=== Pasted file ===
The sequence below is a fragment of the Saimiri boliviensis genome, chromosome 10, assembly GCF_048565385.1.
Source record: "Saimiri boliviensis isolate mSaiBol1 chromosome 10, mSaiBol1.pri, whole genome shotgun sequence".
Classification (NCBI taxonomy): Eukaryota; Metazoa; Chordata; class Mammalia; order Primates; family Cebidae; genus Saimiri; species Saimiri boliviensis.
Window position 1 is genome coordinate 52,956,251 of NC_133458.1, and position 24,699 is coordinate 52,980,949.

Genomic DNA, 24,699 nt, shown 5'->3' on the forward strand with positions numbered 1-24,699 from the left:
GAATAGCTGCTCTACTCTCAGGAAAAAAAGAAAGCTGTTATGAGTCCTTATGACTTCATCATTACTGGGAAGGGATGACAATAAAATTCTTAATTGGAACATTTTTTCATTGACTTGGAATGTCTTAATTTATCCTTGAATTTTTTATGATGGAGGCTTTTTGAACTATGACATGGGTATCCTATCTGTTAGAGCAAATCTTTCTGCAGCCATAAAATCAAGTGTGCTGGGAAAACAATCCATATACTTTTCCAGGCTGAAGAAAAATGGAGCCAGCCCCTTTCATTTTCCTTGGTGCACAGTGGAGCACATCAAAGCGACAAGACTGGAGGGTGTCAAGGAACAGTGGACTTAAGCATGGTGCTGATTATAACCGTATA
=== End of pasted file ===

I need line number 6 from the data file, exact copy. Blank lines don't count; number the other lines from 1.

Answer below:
GAATAGCTGCTCTACTCTCAGGAAAAAAAGAAAGCTGTTATGAGTCCTTATGACTTCATCATTACTGGGAAGGGATGACAATAAAATTCTTAATTGGAACATTTTTTCATTGACTTGGAATGTCTTAATTTATCCTTGAATTTTTTATGATGGAGGCTTTTTGAACTATGACATGGGTATCCTATCTGTTAGAGCAAATCTTTCTGCAGCCATAAAATCAAGTGTGCTGGGAAAACAATCCATATACTTTTCCAGGCTGAAGAAAAATGGAGCCAGCCCCTTTCATTTTCCTTGGTGCACAGTGGAGCACATCAAAGCGACAAGACTGGAGGGTGTCAAGGAACAGTGGACTTAAGCATGGTGCTGATTATAACCGTATA